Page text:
It’s one of my favorite descriptors. Saint Samantha (one of Tucker’s Special Education teachers) taught me about the iceberg. What is the iceberg?
It’s the idea that we (as neurotypicals) only see the tip of the iceberg of autistic behaviors – roughly 10%. Those behaviors are obvious – lack of eye contact, struggling to engage in a back and forth dialogue, sensory and motor difficulties, extreme focus on self-induced topics.
Those things are easy to notice.
What is more difficult to notice is the other 90%…what is below the surface.
She also used the iceberg analogy to describe Tucker’s version of autism. In about 10% of autistic people (or people with autism) the autism is obvious…the other 90% of folks? Not quite so obvious (See Day #361 – Severity), so Tucker fits the iceberg philosophy in two ways…
It’s not obvious.
The underlying triggers are MUCH more profound than the obvious behaviors.
Little did I know the analogy from Samantha was actually part of something much larger, the Ziggurat Model, developed by Ruth Aspy and Barry Grosman. They developed this model to address concerns that typical IEP’s may not always consider.
The Ziggurat Model is based on the idea that we first must ask why. Why is a person responding in the way they are? What could be bothering them? Those issues MUST be identified first. Once they are identified they can be dealt with in a variety of ways. Maybe we teach coping skills to that child, maybe we work at changing the environment they are in, or maybe…just maybe we work at developing an understanding for those who surround the child.
Once the underlying issues are identified we can begin to teach what it is that we are trying to teach…like multiplication or world geography.
Duh. That makes a lot of sense. True learning cannot take place until the child feels cared for and their senses are in balance.
The Ziggurat model is largely about focussing on what CAN be done and utilizing the strengths of the individual to address any struggles that may exist.
In doing more research on this model I learned something new (yet again). The Ziggurat model truly looks at what a student may struggle with that will stand in the way of them having success in a general education classroom. They identified something called, “Executive Dysfunction.”
In individuals with autism there may be abnormalities in the functioning of areas of the brain that are responsible for executive functioning activities. These include; goal-oriented behavior, organizing assignments and personal belongings, planning the completion of a multi-step project, demonstrating flexibility, maintaining attention, regulating emotions, and controlling impulses. Students with this trait may have difficult processing information for different sources simultaneously. Some evidence of this deficit might be:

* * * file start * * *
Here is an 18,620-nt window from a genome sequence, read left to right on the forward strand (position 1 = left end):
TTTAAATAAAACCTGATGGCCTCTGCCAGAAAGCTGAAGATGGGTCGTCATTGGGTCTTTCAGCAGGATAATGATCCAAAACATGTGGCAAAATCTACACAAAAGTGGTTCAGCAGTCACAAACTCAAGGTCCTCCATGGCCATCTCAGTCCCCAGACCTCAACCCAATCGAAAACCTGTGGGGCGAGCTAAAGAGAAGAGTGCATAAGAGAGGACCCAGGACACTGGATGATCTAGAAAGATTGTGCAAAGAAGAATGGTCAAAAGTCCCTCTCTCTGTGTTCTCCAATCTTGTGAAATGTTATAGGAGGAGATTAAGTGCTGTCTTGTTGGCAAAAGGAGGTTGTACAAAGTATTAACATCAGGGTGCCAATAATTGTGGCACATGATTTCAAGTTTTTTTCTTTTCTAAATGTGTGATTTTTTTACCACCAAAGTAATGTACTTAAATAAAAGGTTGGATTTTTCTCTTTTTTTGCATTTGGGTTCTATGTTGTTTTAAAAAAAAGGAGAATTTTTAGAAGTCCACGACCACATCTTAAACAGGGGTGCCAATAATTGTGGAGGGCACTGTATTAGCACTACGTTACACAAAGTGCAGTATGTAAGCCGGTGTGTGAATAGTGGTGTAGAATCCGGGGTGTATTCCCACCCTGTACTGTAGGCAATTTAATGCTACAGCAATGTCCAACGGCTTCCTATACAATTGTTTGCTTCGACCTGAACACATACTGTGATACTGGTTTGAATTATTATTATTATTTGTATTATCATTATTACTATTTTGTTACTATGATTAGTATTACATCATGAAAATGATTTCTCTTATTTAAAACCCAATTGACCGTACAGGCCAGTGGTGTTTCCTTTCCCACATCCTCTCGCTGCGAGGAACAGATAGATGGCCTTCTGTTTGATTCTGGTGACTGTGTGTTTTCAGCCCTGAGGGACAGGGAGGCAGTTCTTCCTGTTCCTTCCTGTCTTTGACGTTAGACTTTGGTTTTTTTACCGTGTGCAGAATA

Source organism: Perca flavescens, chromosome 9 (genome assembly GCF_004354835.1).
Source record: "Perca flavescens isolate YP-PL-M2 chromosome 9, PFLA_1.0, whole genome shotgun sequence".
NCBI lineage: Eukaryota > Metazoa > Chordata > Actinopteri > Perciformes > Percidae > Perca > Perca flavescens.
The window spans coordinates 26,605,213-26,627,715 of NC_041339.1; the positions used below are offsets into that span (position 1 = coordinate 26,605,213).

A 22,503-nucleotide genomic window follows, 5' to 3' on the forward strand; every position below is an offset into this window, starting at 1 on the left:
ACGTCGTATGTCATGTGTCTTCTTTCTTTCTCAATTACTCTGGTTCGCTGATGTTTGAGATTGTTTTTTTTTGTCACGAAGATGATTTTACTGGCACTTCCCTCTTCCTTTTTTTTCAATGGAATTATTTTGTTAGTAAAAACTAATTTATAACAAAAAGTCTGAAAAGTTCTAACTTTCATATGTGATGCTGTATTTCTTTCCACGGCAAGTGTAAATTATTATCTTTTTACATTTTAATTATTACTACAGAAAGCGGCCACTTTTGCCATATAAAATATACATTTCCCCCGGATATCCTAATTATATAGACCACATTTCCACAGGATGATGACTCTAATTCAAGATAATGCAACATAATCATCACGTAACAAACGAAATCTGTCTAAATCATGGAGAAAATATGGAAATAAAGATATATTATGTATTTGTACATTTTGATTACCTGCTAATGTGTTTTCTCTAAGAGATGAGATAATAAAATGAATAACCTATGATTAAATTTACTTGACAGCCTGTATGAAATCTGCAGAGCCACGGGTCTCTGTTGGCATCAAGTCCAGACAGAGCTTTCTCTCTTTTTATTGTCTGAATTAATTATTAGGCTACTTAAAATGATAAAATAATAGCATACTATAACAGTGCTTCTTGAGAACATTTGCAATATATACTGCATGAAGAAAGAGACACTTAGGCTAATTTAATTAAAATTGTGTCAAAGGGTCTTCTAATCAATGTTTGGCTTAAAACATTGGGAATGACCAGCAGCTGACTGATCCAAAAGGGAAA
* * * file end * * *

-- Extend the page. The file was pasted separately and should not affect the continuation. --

- The failure to bring the necessary materials to class
- The inability to plan for the completion of assignments
- Difficulty focusing attention on instruction
- Impulsive actions or comments
- Rigid responses or rituals
- The failure to see how doing a task contributes to a larger goal
Wait. What?!?!?! Do they know Tucker? Did they write about Tucker? This reminds me of Day #352 – Self Advocating and Veto Power. The purpose of Tucker’s IEP is to help him with these characteristics…THIS is the very reason that I have started to refer to his SpEd teacher as his ‘academic coach.’ THIS is the very reason the IEP must stay.
So, Aspy and Grosman’s idea is to deal with underlying difficulties before teaching? What a remarkable thought.
Once these underlying struggles are addressed the Ziggurat method trains educators to focus on the strengths that individuals with autism often have. What are Tucker’s strengths? Understanding and adherence to rules, focus on equality, persistence, honesty, logical thought process, and a love of routine. The important thing to note here is that these behaviors are not choices, these behaviors are strongly ingrained in the individual.
The Ziggurat method is structured in stepping block form. It reminds me of Maslow’s hierarchy and has the same idea…learning cannot happen until a child’s basic needs are met – shelter, clothing, food, love.
- A reaction happens.
- Ask the question, “Why did that reaction happen?”
- Reinforce that the child is not ‘wrong’ – they were simply reacting to the sensory input.
- Fix the environment.
- Identify a child’s strengths.
- Use those strengths to teach content.
Having the knowledge of what is under the water is the only way to address what is above the water. It’s the only way to get to real learning.
Don’t be like the Titanic. It’s easy to see what exists above the water…but it’s more important to pay attention to what’s going on below.
Don’t let the underlying iceberg sink your or your child’s educational ship.